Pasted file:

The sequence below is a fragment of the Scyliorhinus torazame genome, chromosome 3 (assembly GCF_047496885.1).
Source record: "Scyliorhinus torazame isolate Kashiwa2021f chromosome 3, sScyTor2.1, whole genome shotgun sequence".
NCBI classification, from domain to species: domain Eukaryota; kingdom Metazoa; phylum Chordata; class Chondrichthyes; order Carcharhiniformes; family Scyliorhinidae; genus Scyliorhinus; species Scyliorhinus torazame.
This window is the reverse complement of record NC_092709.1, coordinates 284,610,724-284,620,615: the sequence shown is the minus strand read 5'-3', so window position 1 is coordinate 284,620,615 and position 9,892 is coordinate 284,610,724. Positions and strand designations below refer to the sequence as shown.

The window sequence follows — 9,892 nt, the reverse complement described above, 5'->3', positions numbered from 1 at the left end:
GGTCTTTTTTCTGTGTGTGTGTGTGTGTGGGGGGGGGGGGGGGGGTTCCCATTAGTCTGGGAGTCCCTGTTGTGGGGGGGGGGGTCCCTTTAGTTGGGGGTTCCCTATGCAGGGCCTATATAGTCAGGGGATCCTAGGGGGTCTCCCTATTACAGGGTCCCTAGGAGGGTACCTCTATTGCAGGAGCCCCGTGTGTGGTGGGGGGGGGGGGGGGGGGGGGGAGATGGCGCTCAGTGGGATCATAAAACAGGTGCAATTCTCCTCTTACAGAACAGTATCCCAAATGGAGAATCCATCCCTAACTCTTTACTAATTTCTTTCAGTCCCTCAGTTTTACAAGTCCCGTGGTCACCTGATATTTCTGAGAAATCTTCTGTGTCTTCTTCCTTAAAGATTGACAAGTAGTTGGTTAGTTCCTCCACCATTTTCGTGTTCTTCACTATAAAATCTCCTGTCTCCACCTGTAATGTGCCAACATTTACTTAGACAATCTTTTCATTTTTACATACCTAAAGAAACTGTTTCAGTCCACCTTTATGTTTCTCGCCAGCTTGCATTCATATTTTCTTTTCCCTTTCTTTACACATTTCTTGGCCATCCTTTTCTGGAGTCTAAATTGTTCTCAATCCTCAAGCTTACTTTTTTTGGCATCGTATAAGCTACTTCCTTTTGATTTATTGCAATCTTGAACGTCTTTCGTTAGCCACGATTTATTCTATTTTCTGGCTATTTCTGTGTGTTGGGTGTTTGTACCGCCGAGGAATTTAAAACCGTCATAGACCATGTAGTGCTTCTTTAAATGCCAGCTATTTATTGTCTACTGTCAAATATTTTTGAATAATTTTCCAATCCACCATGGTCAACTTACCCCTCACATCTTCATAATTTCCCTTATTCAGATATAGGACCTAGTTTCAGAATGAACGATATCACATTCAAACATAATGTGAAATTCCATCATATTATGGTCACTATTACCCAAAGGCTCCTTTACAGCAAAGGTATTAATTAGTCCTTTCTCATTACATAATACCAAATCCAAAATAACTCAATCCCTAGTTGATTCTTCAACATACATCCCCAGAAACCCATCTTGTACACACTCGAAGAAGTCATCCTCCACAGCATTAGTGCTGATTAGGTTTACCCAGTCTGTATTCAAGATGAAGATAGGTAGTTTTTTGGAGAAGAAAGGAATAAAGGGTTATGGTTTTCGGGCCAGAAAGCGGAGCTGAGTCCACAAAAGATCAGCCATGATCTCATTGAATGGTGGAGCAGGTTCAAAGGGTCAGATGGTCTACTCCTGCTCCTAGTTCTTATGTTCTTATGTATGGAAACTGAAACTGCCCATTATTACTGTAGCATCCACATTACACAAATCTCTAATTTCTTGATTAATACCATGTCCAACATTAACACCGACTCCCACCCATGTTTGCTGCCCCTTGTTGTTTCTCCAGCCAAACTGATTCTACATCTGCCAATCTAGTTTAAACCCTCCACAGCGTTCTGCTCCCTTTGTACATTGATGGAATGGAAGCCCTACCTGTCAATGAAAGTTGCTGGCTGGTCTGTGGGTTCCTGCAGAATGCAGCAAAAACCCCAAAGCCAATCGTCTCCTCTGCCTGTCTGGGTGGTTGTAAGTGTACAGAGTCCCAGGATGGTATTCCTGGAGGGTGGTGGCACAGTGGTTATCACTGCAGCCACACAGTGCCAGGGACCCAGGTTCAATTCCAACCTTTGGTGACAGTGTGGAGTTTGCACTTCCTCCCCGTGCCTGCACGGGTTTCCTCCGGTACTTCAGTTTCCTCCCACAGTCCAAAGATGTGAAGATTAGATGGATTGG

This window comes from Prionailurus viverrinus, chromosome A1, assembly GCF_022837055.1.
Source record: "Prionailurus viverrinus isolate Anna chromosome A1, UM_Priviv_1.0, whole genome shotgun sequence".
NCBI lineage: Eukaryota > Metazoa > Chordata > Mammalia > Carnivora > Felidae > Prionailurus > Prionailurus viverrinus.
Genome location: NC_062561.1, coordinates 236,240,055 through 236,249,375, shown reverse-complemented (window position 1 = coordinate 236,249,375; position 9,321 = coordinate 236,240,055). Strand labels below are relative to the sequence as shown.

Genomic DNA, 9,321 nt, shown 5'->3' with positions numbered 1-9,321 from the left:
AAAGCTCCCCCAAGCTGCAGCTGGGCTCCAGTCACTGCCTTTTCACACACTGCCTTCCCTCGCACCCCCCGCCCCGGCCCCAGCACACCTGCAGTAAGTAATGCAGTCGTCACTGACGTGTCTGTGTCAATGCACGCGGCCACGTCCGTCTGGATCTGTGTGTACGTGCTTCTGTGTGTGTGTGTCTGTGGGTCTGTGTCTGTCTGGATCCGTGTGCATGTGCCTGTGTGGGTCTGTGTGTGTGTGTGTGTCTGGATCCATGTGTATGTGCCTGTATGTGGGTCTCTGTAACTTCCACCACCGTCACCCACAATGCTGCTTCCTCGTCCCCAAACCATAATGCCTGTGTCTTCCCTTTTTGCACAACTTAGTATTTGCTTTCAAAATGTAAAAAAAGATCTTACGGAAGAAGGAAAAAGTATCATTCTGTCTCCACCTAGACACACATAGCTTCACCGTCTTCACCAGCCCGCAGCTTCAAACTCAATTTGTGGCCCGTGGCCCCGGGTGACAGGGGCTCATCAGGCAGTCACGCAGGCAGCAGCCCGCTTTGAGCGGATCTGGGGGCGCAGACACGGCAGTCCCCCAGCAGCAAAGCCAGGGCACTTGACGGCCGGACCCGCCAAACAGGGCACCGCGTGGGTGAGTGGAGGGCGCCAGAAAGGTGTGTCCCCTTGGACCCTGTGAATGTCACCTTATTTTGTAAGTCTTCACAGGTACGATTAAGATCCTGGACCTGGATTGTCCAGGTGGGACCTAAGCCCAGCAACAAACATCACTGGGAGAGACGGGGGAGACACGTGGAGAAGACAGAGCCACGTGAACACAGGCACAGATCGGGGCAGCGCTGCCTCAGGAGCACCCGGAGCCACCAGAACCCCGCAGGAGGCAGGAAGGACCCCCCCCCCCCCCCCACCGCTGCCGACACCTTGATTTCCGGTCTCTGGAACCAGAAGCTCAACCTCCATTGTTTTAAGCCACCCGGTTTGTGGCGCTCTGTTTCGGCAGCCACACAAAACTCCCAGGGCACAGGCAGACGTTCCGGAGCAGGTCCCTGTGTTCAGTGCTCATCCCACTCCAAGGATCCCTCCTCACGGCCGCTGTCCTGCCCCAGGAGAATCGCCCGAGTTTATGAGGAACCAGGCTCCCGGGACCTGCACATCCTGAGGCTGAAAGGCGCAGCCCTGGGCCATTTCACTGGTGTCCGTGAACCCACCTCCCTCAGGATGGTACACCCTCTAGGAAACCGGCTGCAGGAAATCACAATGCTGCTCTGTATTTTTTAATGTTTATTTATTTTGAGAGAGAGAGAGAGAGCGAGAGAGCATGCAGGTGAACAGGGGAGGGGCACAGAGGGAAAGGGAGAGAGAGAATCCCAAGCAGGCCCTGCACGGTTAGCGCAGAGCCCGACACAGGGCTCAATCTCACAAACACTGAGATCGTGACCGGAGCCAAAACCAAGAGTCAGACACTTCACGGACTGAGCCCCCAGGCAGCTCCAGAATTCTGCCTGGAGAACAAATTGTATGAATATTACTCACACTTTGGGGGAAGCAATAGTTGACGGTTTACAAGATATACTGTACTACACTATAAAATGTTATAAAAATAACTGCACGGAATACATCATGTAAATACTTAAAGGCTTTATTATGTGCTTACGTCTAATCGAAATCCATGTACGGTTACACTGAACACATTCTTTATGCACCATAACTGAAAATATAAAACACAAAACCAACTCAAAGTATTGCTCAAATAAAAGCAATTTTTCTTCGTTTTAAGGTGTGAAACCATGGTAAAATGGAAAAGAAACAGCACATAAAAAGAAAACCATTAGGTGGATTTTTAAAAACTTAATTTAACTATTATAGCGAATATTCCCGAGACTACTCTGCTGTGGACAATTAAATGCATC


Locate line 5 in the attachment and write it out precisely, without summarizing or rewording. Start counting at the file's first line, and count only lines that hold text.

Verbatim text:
The window sequence follows — 9,892 nt, the reverse complement described above, 5'->3', positions numbered from 1 at the left end: